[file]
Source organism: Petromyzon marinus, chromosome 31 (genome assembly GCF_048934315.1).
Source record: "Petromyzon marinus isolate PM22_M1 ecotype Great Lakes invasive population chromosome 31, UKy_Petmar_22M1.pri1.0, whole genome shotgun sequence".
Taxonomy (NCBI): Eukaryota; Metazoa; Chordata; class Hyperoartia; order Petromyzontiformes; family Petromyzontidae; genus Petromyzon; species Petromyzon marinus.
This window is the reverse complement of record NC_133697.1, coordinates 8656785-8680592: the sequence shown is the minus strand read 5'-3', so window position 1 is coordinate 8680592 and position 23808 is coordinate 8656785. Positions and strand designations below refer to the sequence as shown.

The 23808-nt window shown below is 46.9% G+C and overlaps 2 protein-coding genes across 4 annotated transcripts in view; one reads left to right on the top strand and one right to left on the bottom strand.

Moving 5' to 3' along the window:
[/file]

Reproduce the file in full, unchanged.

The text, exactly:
Source organism: Petromyzon marinus, chromosome 31 (genome assembly GCF_048934315.1).
Source record: "Petromyzon marinus isolate PM22_M1 ecotype Great Lakes invasive population chromosome 31, UKy_Petmar_22M1.pri1.0, whole genome shotgun sequence".
Taxonomy (NCBI): Eukaryota; Metazoa; Chordata; class Hyperoartia; order Petromyzontiformes; family Petromyzontidae; genus Petromyzon; species Petromyzon marinus.
This window is the reverse complement of record NC_133697.1, coordinates 8656785-8680592: the sequence shown is the minus strand read 5'-3', so window position 1 is coordinate 8680592 and position 23808 is coordinate 8656785. Positions and strand designations below refer to the sequence as shown.

The 23808-nt window shown below is 46.9% G+C and overlaps 2 protein-coding genes across 4 annotated transcripts in view; one reads left to right on the top strand and one right to left on the bottom strand.

Moving 5' to 3' along the window: